(This post began as a response to a commentor on another blog, who wrote : "Clever form of protest, too bad it doesn't bother to honor the soldiers' choice.
I'd wager that most of the soldiers he's protesting for, died fighting for something this protestor doesn't even want to admit - freedom. Therefore, the protestor is giving a false voice to many of those that have died. )"
People die in combat because they do not want to--cannot--desert their buddies when the shit falls. It's what they teach you in basic training and what you learn to believe--else you do not go far in that profession.
And as their life's blood drains (or, frequently, spurts) into the sand, the dying are not exulting: 'I died for freedom!' Mainly, according to Chaplains who've been there too often, they just want their mothers. (I imagine Casey Sheehan's last thoughts were of his mother, if he had time at all to regard his death. For which reason, foremost among many, I support Cindy Sheehan in whatsoever anti-war activity she pursues.)
The 'freedom' part is the propaganda frame that gets attached when the inconvenient questions start, about why they were somewhere getting killed together to begin with. The 'Freedom' flag is what they wave to distract, and to try to explain away the inconvenient, if self-evident, fact that their war is not at ALL like the exciting, vivid (expensive) computer 'game' with which the militarists are now using as a recruiting tool wo entrap their their cannon fodder.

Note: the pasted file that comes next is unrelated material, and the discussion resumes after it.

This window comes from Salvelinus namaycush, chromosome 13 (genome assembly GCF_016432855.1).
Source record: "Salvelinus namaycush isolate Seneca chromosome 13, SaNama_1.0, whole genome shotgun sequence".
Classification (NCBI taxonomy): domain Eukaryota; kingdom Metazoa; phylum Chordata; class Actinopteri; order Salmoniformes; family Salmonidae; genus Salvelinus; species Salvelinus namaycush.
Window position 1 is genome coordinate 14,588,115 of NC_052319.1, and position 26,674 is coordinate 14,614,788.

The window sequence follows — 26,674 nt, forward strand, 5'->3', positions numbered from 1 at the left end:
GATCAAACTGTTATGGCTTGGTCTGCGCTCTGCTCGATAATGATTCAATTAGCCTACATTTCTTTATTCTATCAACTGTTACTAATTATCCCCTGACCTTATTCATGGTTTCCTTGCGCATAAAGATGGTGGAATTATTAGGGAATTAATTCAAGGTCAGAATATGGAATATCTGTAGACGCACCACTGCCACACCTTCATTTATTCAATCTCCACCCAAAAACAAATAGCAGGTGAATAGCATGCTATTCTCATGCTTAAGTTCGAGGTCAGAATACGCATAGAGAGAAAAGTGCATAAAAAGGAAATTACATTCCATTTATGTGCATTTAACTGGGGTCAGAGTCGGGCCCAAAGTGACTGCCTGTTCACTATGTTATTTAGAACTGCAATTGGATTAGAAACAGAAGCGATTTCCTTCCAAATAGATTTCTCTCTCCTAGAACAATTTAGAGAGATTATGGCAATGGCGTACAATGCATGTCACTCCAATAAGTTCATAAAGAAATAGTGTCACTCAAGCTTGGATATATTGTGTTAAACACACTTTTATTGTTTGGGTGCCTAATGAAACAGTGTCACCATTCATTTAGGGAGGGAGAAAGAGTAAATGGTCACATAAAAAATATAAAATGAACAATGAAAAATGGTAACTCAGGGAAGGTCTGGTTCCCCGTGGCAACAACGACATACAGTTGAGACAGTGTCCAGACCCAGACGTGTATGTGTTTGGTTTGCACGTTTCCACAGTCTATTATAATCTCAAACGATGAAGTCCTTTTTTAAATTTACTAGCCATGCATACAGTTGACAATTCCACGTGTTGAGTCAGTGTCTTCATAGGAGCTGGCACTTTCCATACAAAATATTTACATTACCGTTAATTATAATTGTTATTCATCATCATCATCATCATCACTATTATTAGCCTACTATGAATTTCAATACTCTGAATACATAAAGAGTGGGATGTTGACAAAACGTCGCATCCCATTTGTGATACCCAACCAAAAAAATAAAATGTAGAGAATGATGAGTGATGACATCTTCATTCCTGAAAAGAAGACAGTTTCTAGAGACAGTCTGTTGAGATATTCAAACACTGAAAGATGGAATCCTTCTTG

Personally, I admire the scholar/artist/activist Joseph DeLapp. He logs onto (logs-on to?) the USer Army's virtual battlefield game--I think it's generically called a 'first-person shooter'--chooses the 'won't fight' option and signs in in the name of one of the USer dead from the war. He says he does it in part as a protest against the expenditure of his taxes for the blatant, militarist propaganda. He objects, and uses the nodes the system hands him to tweak back.
I object that there is no lower age limit on the game template, too. Little kids play 'fps' gmes all the time. There is no reason that, with all the help they're getting from the "private' sector gamers and their relentless pursuit of the perfect vicarious, violent death, the Army should be spending my taxes to entice pre-teens 'eat the Emperor's salt' before they've even earned their first full meal.
I, too, object--to put it mildly--that military recruiters are given special access to students' records beginning in upper grade schools: as early as 6th and 7th grades. I object to the disingenuous tone of the ads which are everywhere, posing as public service announcements, wherein voices of 'the troops' extol their contribution to peace and freedom. Peace and freedom are the LAST things the military has any desire to see accomplished. Peace and freedom come, and the military are outta work.
The USofA's dirty secret is that militarism has completely invaded and overtaken USer life. There is hardly a community of any size or substance in the whole country which does not have some "defense" industry component nearby 'contributing to the economy'. Every contribution is vote in the House for the next "defense" bill. "Defense" is the most abused word in the entire USer political lexicon.
Read Chalmers Johnson for example.
Ever since the Revolution, militarism has always been recognized by small-d democrats to constitute one of the biggest threats to small-r republican democracy in the USofA--if it is not already too late, and the threat is now made real and even now slouching like some rude beast out of the desert: Iraqi or Sonoran, it matters little.
This is how Empires look and feel.
Alia jacta est.
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